QE2 was so well sold, in fact, that it was oversold and had to turn away a dozen passengers who had arrived in Sydney to board the vessel. In some cases, these folks -- who had purchased segments of the world cruise, slated to depart on February 8 from Sydney -- flew all the way to Australia from the U.K. and Dubai, the United Arab Emirates, before they got the bad news. In most cases, the travelers were only sailing on one segment, the eight-day Sydney to Fremantle itinerary. One U.K. couple, however, had booked its voyage from Sydney all the way to Southampton.
Cunard moved all 12 passengers to sister company Princess Cruises' Sapphire Princess which is spending the Northern Hemisphere winter sailing Australia/New Zealand itineraries. As compensation, the passengers were given a complete refund, the cruise (complimentary) on Sapphire Princess and a future free trip on a Cunard vessel. The company also picked up the tab for air, car and hotel expenses.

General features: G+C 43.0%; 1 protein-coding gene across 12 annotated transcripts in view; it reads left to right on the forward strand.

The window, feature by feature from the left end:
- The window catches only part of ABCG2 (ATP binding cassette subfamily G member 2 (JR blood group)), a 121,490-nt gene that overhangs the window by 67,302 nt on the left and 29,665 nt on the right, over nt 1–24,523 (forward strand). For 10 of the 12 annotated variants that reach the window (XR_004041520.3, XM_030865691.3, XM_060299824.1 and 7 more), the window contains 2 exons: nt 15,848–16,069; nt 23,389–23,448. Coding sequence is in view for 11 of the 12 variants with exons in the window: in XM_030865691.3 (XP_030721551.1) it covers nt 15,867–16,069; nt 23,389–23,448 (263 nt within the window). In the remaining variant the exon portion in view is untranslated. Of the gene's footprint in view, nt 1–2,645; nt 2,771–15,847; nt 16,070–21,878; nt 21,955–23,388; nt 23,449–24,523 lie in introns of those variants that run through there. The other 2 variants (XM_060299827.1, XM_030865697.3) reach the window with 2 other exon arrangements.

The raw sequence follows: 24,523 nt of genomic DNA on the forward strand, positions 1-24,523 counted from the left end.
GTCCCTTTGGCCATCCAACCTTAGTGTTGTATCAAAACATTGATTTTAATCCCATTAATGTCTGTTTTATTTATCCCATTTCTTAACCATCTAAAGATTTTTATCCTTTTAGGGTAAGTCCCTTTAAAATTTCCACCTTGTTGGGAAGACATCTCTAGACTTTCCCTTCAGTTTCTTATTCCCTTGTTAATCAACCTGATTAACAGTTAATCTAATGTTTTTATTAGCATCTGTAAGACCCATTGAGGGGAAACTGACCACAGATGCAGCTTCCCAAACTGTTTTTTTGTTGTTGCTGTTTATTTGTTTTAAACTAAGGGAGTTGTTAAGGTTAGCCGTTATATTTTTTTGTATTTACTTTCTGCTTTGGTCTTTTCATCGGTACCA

While most unfortunate, Cunard's compensation to the turned-away passengers was a bit more generous than that offered by another British line that also ran into problems with its world cruise. As we reported last month, P&O Cruises abruptly canceled its 103-day world cruise on Aurora 10 days into the voyage. The ship's technical problems with its propulsion system were so severe that ultimately Aurora returned to Southampton and sent passengers home with a measly 25 percent future cruise credit (in addition to a full refund). Passengers have already filed lawsuits, according to British media reports.
Aurora has not yet resumed cruises -- the ship is in a German shipyard awaiting a new starboard motor.